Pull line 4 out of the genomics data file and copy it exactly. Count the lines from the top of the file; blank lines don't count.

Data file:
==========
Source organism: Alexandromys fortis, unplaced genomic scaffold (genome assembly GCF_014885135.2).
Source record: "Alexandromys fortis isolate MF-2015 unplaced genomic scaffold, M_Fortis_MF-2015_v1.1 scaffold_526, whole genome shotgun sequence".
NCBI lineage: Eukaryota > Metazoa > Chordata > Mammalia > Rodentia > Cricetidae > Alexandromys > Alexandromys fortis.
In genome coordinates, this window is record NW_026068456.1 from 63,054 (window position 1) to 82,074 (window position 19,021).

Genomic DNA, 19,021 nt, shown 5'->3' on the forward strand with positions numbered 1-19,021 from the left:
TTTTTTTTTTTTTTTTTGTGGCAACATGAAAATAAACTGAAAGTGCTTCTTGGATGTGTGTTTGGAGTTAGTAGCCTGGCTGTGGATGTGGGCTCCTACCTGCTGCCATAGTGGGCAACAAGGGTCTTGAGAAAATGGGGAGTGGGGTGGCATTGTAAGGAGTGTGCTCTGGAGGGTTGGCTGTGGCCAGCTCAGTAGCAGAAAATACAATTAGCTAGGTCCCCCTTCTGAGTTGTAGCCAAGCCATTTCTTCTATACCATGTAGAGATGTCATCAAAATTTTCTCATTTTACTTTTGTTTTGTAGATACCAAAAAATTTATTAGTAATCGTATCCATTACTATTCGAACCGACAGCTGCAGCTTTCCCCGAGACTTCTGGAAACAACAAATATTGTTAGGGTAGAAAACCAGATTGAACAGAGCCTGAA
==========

In genome coordinates, this window is record NW_026068456.1 from 63,054 (window position 1) to 82,074 (window position 19,021).